Q-Tip once said that Miles Davis’ Kind of Blue was kind of like the Bible—you kind of have to have a copy in your house. This is the part where I admit I don’t actually have Kind of Blue on vinyl (I have it on CD and a bunch of other Miles Davis albums on vinyl, but still…). Don’t yell at me.
But I think that everyone-needs-this quality—potentially for the sake of your soul’s salvation—applies to a lot of other albums. Does that apply to Radiohead or Led Zeppelin? Probably not. Does it apply to Van Morrison or Funkadelic? Yeah, probably! And it definitely applies to Marvin Gaye’s What’s Going On.
I didn’t really grow up with Marvin Gaye’s music. I remember hearing “I Heard It Through the Grapevine,” and knew a little bit about him, but on some level I had to find this album for myself. It was around senior year of high school when I started scooping up armloads of extra-cheap CDs of The Canon at Circuit City and Best Buy and filling out my collection. Stuff like this, Stevie Wonder, Lou Reed—essentially anything from before I was born. And once I heard this album, I was moved. Of course, my understanding of how fucked up the world was back then was a lot less sophisticated or extensive, and as far as I knew everything was fine. That wasn’t true then, and things have only gotten much, much worse. And as I return to this album, it carries greater resonance and emotional weight. It’s an album about the state of the world, the country and so on, but it’s also an album heavy with grief. Gaye recorded it after his singing partner, Tami Terrell, died of a brain tumor—she collapsed into his arms onstage, in fact. And whenever I think of that story, it’s hard for me not to get a bit choked up.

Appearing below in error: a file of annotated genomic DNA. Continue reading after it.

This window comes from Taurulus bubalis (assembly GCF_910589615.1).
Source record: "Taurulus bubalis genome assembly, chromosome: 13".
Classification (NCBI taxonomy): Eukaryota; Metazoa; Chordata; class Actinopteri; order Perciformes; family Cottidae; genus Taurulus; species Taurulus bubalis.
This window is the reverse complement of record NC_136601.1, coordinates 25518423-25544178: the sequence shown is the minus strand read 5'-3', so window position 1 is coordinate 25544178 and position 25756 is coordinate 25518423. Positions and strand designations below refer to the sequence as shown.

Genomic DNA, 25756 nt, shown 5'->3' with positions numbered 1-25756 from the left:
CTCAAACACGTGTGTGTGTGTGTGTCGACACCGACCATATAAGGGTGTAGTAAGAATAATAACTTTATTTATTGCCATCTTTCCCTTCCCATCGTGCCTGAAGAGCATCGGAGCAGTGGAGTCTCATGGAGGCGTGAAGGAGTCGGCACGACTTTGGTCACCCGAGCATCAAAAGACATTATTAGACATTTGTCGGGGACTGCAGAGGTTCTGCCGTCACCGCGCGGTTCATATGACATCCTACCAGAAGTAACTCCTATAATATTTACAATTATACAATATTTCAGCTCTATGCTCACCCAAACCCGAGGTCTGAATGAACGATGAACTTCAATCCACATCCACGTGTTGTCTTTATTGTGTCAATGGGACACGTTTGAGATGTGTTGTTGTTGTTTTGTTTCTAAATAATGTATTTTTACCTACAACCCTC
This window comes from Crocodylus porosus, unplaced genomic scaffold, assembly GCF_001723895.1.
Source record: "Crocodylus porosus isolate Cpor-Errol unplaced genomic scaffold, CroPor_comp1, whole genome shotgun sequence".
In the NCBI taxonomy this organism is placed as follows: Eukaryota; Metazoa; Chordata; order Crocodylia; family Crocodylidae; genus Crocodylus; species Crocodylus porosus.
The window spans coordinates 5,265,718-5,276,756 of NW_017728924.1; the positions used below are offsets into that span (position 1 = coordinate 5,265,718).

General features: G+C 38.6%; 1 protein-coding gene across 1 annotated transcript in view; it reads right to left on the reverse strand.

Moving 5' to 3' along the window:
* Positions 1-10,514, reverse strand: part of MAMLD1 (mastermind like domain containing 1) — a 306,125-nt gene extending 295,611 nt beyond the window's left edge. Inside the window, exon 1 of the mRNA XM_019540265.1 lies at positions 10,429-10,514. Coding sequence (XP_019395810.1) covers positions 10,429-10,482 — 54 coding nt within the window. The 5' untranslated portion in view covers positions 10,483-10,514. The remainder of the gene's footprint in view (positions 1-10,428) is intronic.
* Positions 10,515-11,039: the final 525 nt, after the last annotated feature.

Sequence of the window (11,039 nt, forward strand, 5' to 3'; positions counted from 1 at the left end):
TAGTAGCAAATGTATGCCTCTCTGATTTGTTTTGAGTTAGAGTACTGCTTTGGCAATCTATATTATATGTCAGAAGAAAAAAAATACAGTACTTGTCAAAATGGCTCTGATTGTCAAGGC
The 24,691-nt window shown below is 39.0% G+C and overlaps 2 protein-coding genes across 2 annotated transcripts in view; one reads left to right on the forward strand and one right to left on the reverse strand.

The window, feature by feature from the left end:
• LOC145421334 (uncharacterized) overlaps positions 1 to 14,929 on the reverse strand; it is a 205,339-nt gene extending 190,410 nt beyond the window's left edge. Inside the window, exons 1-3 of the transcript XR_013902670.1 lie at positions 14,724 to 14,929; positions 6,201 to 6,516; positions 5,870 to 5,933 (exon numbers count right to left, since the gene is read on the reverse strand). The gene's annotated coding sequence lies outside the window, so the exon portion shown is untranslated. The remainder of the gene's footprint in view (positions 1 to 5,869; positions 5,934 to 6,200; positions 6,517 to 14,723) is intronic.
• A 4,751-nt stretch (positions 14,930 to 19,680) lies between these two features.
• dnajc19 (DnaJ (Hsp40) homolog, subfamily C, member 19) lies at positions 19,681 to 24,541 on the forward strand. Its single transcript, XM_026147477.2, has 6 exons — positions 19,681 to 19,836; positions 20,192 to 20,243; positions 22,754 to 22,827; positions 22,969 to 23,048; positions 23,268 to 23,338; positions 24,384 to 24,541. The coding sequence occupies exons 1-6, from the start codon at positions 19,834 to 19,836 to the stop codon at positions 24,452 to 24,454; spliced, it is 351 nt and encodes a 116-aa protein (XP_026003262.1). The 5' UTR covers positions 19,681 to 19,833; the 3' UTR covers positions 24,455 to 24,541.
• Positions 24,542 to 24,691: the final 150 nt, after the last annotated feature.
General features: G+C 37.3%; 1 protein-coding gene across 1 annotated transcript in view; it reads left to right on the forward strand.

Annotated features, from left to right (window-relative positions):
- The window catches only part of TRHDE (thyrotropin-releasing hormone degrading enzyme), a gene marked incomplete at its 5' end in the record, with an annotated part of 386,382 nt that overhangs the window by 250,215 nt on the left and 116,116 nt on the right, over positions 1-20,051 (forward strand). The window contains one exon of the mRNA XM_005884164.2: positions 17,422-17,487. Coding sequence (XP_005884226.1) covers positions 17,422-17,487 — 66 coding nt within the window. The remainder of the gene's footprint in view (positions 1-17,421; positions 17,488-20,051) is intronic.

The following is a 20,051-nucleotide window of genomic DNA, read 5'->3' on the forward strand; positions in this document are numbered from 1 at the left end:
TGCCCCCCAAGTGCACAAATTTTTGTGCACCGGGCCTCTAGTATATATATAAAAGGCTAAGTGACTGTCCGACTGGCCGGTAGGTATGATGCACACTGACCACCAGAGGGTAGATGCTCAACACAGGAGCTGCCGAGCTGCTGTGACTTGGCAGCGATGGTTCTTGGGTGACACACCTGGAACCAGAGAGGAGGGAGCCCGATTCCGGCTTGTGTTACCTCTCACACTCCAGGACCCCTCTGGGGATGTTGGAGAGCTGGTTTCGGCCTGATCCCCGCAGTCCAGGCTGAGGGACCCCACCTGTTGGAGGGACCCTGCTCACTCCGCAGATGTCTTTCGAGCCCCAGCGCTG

What’s Going On, you might notice, doesn’t have a question mark in the title. It can be read as a question—a plea to understand the cruel reality of war, poverty, addiction and grief—or it can also be read as a statement about the truths we’re inundated with and sometimes don’t know how to process. It’s a mournful album more than an angry one, and it’s also an incredibly beautiful album. There are recurring melodic motifs, and it’s best absorbed as a complete piece rather than as individual tracks, though it does have a handful of standouts.
This album, despite being released during the Nixon era, is as relevant today as it was when it was released, and sounds just as incredible. In 2017 after Trump was elected, I started a project of daily protest songs (which I never finished, but still intend to eventually compile into an epic playlist of songs for every day he’s been in office), and I pulled a few from this album, naturally. I also DJed later that year at a local bar and someone came up to me while I was playing “Inner City Blues.” Interestingly enough, he recognized it was Marvin, just not which album, so I held up the cover for him to remember and hopefully put on his shopping list and eventually bring it home. Where it belongs.
Sound Quality: Great